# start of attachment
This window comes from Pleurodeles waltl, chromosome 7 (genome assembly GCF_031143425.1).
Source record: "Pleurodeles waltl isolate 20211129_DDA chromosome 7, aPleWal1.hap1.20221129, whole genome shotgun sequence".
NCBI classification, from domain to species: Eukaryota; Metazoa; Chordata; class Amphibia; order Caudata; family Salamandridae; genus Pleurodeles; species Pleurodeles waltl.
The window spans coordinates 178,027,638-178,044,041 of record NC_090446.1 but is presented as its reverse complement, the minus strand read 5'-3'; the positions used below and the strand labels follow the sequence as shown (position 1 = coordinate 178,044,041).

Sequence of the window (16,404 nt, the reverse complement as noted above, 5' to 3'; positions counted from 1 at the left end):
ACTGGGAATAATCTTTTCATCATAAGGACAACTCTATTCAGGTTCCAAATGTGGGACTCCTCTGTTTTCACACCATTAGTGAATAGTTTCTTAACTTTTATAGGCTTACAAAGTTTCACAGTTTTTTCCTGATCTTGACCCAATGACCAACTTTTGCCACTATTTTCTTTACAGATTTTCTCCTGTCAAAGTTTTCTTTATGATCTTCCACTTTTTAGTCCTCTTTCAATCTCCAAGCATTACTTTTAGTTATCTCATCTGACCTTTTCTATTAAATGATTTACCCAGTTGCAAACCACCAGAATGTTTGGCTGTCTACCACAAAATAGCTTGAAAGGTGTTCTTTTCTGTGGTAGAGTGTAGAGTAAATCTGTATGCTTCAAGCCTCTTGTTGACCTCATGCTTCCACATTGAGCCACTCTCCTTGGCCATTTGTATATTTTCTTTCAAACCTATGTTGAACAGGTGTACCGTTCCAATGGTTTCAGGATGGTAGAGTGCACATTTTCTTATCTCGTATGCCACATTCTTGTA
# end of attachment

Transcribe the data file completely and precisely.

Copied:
This window comes from Pleurodeles waltl, chromosome 7 (genome assembly GCF_031143425.1).
Source record: "Pleurodeles waltl isolate 20211129_DDA chromosome 7, aPleWal1.hap1.20221129, whole genome shotgun sequence".
NCBI classification, from domain to species: Eukaryota; Metazoa; Chordata; class Amphibia; order Caudata; family Salamandridae; genus Pleurodeles; species Pleurodeles waltl.
The window spans coordinates 178,027,638-178,044,041 of record NC_090446.1 but is presented as its reverse complement, the minus strand read 5'-3'; the positions used below and the strand labels follow the sequence as shown (position 1 = coordinate 178,044,041).

Sequence of the window (16,404 nt, the reverse complement as noted above, 5' to 3'; positions counted from 1 at the left end):
ACTGGGAATAATCTTTTCATCATAAGGACAACTCTATTCAGGTTCCAAATGTGGGACTCCTCTGTTTTCACACCATTAGTGAATAGTTTCTTAACTTTTATAGGCTTACAAAGTTTCACAGTTTTTTCCTGATCTTGACCCAATGACCAACTTTTGCCACTATTTTCTTTACAGATTTTCTCCTGTCAAAGTTTTCTTTATGATCTTCCACTTTTTAGTCCTCTTTCAATCTCCAAGCATTACTTTTAGTTATCTCATCTGACCTTTTCTATTAAATGATTTACCCAGTTGCAAACCACCAGAATGTTTGGCTGTCTACCACAAAATAGCTTGAAAGGTGTTCTTTTCTGTGGTAGAGTGTAGAGTAAATCTGTATGCTTCAAGCCTCTTGTTGACCTCATGCTTCCACATTGAGCCACTCTCCTTGGCCATTTGTATATTTTCTTTCAAACCTATGTTGAACAGGTGTACCGTTCCAATGGTTTCAGGATGGTAGAGTGCACATTTTCTTATCTCGTATGCCACATTCTTGTA